What would you like the impact of this project to be?

I would like to be successful in synthesizing at least a few compounds which would prove significantly effective as anticancer, antidiabetic and antimicrobial agents.

What are your plans after completing your Ph.D?

I want to take up teaching as my profession. What I mean by this is, teaching Chemistry for the PUC and Degree students, and dedicating my free time to teaching Science to underprivileged children. I would also love to teach Chess.

How do you balance your studies and Chess?

Time teaches us everything! In the beginning, it was difficult to cope with studies as I was participating in many tournaments all over India but with time I could manage my studies with Chess and even won a gold medal during my B.Sc for securing the highest marks amongst all the streams of my college. The credit goes to my parents and my teachers since high school. The headmistress of my school, Mrs. Usha Ballal always encouraged me to attend tournaments. It is the same now with my research guide supporting me when I participate in a tournament. Well, all I can say is that I am blessed to have such wonderful parents and good teachers!

Describe a typical work week for you.

Since I am a research student, a typical week from Monday to Saturday would be waking up at 7 am, doing half an hour of yoga or brisk walk, breakfast at the hostel and then working at the research lab. Work at the research centre sometimes goes on till evening. If I’m free in the evenings, then I practise Chess or teach the same to two school students.Dinner is at 8 and I’m in bed by 12. I prefer studying and working at night and so, if I have work related to research, I do it at night.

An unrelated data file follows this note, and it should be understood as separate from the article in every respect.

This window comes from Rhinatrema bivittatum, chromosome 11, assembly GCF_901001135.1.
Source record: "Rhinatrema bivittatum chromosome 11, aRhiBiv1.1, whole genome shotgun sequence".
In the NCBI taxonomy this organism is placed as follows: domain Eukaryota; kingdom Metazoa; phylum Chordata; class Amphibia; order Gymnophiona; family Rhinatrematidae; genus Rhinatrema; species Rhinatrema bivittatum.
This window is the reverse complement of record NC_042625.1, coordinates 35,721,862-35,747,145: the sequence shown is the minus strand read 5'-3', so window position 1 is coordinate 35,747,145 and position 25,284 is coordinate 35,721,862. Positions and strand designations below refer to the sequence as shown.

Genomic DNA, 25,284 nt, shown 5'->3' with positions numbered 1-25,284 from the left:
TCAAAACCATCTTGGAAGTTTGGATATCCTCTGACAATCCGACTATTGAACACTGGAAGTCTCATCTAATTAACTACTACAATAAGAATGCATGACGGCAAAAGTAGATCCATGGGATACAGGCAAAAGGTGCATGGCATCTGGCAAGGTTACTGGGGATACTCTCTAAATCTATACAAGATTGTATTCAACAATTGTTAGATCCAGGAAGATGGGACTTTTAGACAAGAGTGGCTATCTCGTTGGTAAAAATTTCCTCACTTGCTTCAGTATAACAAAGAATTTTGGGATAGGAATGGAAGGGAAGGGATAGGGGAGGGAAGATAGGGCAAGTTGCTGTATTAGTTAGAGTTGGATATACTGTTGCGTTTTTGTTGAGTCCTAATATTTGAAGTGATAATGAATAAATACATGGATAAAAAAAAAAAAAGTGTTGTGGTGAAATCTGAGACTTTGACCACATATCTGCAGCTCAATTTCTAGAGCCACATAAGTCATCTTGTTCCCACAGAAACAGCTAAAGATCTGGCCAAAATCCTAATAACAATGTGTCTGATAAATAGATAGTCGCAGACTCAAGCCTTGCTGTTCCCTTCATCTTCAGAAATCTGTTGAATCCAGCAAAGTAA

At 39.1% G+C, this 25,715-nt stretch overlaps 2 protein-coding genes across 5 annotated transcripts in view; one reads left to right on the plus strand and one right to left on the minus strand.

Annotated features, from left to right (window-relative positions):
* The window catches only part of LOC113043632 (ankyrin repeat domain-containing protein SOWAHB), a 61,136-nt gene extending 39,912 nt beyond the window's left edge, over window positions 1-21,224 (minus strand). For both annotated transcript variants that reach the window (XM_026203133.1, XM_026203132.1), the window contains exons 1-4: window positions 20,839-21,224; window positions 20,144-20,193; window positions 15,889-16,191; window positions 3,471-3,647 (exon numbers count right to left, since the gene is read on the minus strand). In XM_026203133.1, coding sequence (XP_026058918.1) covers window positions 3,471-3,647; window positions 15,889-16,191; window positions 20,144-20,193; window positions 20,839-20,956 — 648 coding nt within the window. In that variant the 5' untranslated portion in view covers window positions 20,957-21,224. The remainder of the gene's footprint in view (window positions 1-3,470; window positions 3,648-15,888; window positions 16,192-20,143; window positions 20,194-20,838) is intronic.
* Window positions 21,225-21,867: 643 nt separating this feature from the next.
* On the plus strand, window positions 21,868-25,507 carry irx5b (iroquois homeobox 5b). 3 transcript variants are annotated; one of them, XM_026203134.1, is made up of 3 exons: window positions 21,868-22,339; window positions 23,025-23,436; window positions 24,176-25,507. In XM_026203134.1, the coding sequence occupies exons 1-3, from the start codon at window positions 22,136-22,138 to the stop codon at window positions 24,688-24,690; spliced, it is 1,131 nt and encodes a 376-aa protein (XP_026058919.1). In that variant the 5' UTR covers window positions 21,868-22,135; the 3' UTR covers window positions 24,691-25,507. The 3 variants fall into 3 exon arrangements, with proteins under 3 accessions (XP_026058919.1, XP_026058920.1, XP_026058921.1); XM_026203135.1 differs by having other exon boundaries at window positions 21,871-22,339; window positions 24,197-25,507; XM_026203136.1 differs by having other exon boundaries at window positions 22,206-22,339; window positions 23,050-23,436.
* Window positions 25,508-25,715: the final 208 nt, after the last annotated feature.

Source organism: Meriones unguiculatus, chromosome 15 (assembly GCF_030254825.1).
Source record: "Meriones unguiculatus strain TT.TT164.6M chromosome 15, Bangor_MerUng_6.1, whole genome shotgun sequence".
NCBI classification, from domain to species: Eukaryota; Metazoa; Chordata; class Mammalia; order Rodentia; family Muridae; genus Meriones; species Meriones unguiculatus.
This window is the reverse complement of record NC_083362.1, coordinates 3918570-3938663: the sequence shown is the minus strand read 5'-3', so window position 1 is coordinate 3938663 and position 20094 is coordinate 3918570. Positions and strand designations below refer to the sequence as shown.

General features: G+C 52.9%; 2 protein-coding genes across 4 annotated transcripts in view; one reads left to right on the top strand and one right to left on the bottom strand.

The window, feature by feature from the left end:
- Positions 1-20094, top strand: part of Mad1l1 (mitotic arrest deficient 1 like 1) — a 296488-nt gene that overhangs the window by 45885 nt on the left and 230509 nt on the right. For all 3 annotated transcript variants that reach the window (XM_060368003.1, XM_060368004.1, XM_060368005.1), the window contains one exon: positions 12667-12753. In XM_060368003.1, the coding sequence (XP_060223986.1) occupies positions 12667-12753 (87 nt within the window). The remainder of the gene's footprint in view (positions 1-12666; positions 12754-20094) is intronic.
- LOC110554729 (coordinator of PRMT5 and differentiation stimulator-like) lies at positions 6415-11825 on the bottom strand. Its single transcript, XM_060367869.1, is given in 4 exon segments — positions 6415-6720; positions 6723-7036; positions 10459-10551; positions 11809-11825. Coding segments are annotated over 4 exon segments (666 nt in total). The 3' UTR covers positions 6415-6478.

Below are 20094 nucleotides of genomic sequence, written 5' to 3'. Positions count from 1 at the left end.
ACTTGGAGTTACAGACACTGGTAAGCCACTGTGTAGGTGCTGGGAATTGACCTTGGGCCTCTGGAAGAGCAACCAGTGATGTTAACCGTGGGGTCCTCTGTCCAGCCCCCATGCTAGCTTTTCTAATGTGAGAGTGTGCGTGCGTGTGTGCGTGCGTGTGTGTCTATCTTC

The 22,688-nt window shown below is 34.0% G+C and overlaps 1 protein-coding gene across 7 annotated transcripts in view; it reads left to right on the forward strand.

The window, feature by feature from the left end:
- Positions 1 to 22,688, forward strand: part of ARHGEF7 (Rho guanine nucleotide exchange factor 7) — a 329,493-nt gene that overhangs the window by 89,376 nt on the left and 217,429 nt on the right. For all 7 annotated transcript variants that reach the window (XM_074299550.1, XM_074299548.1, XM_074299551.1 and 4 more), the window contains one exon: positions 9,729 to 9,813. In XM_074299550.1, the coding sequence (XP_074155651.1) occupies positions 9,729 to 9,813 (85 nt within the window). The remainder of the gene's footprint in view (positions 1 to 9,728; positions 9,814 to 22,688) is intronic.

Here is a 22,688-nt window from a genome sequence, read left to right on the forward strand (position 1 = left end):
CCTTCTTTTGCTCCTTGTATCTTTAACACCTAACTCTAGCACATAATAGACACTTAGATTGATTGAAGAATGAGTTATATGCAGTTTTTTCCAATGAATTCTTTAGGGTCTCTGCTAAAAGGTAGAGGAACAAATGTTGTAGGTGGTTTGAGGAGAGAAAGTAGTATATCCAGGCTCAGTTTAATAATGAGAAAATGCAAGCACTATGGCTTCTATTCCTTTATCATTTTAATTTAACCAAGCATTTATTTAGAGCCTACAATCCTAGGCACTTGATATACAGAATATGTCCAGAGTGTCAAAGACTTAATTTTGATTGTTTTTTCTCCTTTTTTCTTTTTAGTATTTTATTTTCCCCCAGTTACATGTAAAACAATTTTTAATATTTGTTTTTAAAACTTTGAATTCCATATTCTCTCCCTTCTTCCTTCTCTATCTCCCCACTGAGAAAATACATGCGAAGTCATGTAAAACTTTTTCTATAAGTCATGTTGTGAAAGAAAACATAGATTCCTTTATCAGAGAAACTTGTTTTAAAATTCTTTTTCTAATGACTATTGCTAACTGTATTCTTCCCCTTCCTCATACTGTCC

On Sundays, I usually go to the City to volunteer for an organization called Youth For Seva. Some of the activities that I engage in are organizing summer camps for government school children, helping mentally challenged children in their annual school day programme, distributing fruits to and visiting cancer patients, and cleaning the premises of government schools.

Who has been a great influence in your life and why or how?

The greatest influence in my life has been my father, Mr. K Sudhakaran. His soft and calm nature, sacrifices for his family, helping my mother equally with the household tasks, his love towards everyone and the hard work he puts in has made him a role model for me. You don’t need to be a celebrity to be a role model. The role model we look for in our life may be present around us in the form of parents or friends or relatives too.

What is your biggest weakness and strength?

I feel that my biggest weakness and strength are the same! It is hard for me to say ‘no’ when I’m asked for help. Although it would be a weakness if the person was taking advantage of me, it would be my strength if I was helping someone who was in need of it because that would also give me satisfaction and happiness.